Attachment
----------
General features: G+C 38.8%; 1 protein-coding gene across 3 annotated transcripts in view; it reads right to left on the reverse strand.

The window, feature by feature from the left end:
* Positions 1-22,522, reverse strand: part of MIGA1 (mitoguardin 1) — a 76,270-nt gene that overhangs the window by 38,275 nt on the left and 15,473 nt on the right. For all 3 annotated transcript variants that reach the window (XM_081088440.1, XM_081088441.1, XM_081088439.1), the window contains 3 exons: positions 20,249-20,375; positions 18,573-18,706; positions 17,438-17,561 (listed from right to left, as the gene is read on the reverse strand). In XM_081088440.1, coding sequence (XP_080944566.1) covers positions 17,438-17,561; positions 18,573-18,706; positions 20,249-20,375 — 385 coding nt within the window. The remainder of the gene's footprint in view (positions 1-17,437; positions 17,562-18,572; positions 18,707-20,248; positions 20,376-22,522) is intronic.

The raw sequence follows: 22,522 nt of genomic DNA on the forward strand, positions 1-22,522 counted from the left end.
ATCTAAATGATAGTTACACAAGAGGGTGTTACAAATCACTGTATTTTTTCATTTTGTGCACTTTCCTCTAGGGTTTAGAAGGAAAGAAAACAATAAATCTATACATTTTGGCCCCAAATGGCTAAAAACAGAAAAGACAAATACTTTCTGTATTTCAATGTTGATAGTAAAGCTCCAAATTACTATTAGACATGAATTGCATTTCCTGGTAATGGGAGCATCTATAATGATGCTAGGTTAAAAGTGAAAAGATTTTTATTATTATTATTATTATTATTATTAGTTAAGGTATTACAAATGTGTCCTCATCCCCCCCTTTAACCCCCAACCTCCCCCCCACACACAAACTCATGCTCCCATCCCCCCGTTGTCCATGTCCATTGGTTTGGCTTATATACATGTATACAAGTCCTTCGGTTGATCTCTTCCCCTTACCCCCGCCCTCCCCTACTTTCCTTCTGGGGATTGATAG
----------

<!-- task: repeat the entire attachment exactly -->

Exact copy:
General features: G+C 38.8%; 1 protein-coding gene across 3 annotated transcripts in view; it reads right to left on the reverse strand.

The window, feature by feature from the left end:
* Positions 1-22,522, reverse strand: part of MIGA1 (mitoguardin 1) — a 76,270-nt gene that overhangs the window by 38,275 nt on the left and 15,473 nt on the right. For all 3 annotated transcript variants that reach the window (XM_081088440.1, XM_081088441.1, XM_081088439.1), the window contains 3 exons: positions 20,249-20,375; positions 18,573-18,706; positions 17,438-17,561 (listed from right to left, as the gene is read on the reverse strand). In XM_081088440.1, coding sequence (XP_080944566.1) covers positions 17,438-17,561; positions 18,573-18,706; positions 20,249-20,375 — 385 coding nt within the window. The remainder of the gene's footprint in view (positions 1-17,437; positions 17,562-18,572; positions 18,707-20,248; positions 20,376-22,522) is intronic.

The raw sequence follows: 22,522 nt of genomic DNA on the forward strand, positions 1-22,522 counted from the left end.
ATCTAAATGATAGTTACACAAGAGGGTGTTACAAATCACTGTATTTTTTCATTTTGTGCACTTTCCTCTAGGGTTTAGAAGGAAAGAAAACAATAAATCTATACATTTTGGCCCCAAATGGCTAAAAACAGAAAAGACAAATACTTTCTGTATTTCAATGTTGATAGTAAAGCTCCAAATTACTATTAGACATGAATTGCATTTCCTGGTAATGGGAGCATCTATAATGATGCTAGGTTAAAAGTGAAAAGATTTTTATTATTATTATTATTATTATTATTAGTTAAGGTATTACAAATGTGTCCTCATCCCCCCCTTTAACCCCCAACCTCCCCCCCACACACAAACTCATGCTCCCATCCCCCCGTTGTCCATGTCCATTGGTTTGGCTTATATACATGTATACAAGTCCTTCGGTTGATCTCTTCCCCTTACCCCCGCCCTCCCCTACTTTCCTTCTGGGGATTGATAG